“Australian Internet service providers acted quickly and responsibly in the wake of the terrorist attacks in Christchurch in March this year to block websites that were hosting this harmful material,” Communications and Cyber Safety Minister Paul Fletcher said.
“ISPs called on the government to provide them with certainty and clarity in taking the action they did, and today, we are providing that certainty.”
Fletcher says the eSafety Commissioner has consulted with the specific website administrators, providing them with the opportunity to remove this content – and most have complied with the eight remaining offending websites to be subject to the blocking directive.
“Website blocking is not a universal solution to online harms, but it is important that this option be available to the eSafety Commissioner in extreme cases such as this.”
The direction requires ISPs to implement a six-month block, during which time the eSafety Commissioner will review and remove sites from the list as and when the offending content has been appropriately taken down.
The eSafety Commissioner is working with industry to develop an additional protocol to govern the rapid removal of terrorist and extreme violent material in a crisis event.
Fletcher said the arrangements announced today implemented a key recommendation of the report of the Taskforce to Combat Terrorist and Extreme Violent Material Online, which is a joint industry/government group formed to develop clear and tangible actions to prevent the dissemination of terrorist and extreme violent material online.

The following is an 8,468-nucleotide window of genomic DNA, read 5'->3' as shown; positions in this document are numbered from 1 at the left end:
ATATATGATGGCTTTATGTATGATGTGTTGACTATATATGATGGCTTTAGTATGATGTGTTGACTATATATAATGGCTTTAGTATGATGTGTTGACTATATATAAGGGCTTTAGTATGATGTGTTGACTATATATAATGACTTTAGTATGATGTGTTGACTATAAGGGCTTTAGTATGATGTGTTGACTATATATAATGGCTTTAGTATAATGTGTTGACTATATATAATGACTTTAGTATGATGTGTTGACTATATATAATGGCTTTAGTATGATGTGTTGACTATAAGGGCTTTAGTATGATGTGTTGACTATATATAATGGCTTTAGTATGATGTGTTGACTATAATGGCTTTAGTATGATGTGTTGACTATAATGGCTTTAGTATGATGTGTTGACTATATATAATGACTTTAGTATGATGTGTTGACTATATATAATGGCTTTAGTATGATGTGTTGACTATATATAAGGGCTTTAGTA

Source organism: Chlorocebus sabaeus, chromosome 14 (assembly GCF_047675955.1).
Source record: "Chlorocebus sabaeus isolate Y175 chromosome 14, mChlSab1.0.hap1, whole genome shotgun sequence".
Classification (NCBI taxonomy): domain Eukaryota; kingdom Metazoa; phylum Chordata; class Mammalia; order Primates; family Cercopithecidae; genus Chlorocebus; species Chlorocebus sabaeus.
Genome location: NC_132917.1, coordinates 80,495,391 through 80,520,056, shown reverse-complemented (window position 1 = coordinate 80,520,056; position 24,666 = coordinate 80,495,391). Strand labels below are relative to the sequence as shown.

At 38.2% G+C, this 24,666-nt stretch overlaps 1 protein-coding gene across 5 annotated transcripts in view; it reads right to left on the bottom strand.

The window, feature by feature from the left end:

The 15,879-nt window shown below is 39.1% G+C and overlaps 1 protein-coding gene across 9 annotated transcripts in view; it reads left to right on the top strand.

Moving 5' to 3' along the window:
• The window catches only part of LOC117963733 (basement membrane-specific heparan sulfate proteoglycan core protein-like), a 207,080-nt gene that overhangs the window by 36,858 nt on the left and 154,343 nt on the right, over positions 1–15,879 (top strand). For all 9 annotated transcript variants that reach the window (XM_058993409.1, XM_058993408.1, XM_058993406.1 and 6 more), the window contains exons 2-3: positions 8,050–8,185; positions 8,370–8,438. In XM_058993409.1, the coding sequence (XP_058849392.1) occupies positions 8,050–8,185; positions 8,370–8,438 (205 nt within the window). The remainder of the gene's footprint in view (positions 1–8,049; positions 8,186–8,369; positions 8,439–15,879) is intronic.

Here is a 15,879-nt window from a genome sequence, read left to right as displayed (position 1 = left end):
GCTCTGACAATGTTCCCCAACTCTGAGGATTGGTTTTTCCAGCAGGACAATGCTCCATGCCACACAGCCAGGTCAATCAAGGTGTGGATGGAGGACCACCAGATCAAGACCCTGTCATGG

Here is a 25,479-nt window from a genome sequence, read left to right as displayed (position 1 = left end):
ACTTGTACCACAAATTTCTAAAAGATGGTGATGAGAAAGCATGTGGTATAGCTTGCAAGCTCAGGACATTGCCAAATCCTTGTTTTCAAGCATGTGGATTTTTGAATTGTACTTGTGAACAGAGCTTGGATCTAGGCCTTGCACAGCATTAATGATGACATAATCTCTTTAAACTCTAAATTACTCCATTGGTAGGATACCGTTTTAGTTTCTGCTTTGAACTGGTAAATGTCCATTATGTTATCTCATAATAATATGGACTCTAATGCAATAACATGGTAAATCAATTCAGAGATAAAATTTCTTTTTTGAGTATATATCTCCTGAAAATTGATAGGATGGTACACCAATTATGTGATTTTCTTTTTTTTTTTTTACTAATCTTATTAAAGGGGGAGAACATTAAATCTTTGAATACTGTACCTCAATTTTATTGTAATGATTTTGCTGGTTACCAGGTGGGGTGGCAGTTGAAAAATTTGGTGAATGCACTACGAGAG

“The prime minister led the development of the Osaka G20 Leaders’ Statement that secured a global commitment to prevent online platforms from being used for terrorist and violent extremist acts, and was one of 17 country signatories to the pivotal Christchurch Call to Action,” Fletcher said.
“The government’s commitment to addressing this type of horrific material was again demonstrated during the August G7 Summit in Biarritz, when Prime Minister [Scott] Morrison announced a new OECD project to develop voluntary transparency reporting protocols for the major online platforms.
“This work will help to establish standards and deliver on commitments under the Christchurch Call to Action to implement regular and transparent public reporting in a way that is measurable and supported by clear methodology.”